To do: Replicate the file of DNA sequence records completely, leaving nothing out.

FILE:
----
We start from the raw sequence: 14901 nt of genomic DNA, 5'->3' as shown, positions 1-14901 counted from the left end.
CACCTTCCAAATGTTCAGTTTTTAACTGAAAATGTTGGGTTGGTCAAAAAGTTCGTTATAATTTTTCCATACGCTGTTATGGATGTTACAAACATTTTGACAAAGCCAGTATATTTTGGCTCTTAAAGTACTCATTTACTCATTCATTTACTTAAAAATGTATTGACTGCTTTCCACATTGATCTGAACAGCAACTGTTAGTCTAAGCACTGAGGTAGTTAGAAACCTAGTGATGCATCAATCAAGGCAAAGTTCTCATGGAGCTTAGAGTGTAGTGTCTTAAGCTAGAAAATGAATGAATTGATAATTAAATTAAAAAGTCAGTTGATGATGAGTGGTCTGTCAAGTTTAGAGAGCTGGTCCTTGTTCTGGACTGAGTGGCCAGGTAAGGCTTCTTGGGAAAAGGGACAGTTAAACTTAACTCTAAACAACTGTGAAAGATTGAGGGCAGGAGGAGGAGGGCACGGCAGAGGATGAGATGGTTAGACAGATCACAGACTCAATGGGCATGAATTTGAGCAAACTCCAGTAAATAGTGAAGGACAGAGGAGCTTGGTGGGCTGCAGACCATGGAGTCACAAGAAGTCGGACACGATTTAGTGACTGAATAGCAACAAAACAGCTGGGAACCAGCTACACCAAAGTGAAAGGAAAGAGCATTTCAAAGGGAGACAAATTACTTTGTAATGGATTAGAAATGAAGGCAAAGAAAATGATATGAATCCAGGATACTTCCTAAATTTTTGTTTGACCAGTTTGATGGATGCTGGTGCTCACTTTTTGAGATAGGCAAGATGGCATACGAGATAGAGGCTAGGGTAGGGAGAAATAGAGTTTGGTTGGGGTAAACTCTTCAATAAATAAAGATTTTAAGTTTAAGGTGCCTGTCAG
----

We start from the raw sequence: 14901 nt of genomic DNA, 5'->3' as shown, positions 1-14901 counted from the left end.
CACCTTCCAAATGTTCAGTTTTTAACTGAAAATGTTGGGTTGGTCAAAAAGTTCGTTATAATTTTTCCATACGCTGTTATGGATGTTACAAACATTTTGACAAAGCCAGTATATTTTGGCTCTTAAAGTACTCATTTACTCATTCATTTACTTAAAAATGTATTGACTGCTTTCCACATTGATCTGAACAGCAACTGTTAGTCTAAGCACTGAGGTAGTTAGAAACCTAGTGATGCATCAATCAAGGCAAAGTTCTCATGGAGCTTAGAGTGTAGTGTCTTAAGCTAGAAAATGAATGAATTGATAATTAAATTAAAAAGTCAGTTGATGATGAGTGGTCTGTCAAGTTTAGAGAGCTGGTCCTTGTTCTGGACTGAGTGGCCAGGTAAGGCTTCTTGGGAAAAGGGACAGTTAAACTTAACTCTAAACAACTGTGAAAGATTGAGGGCAGGAGGAGGAGGGCACGGCAGAGGATGAGATGGTTAGACAGATCACAGACTCAATGGGCATGAATTTGAGCAAACTCCAGTAAATAGTGAAGGACAGAGGAGCTTGGTGGGCTGCAGACCATGGAGTCACAAGAAGTCGGACACGATTTAGTGACTGAATAGCAACAAAACAGCTGGGAACCAGCTACACCAAAGTGAAAGGAAAGAGCATTTCAAAGGGAGACAAATTACTTTGTAATGGATTAGAAATGAAGGCAAAGAAAATGATATGAATCCAGGATACTTCCTAAATTTTTGTTTGACCAGTTTGATGGATGCTGGTGCTCACTTTTTGAGATAGGCAAGATGGCATACGAGATAGAGGCTAGGGTAGGGAGAAATAGAGTTTGGTTGGGGTAAACTCTTCAATAAATAAAGATTTTAAGTTTAAGGTGCCTGTCAG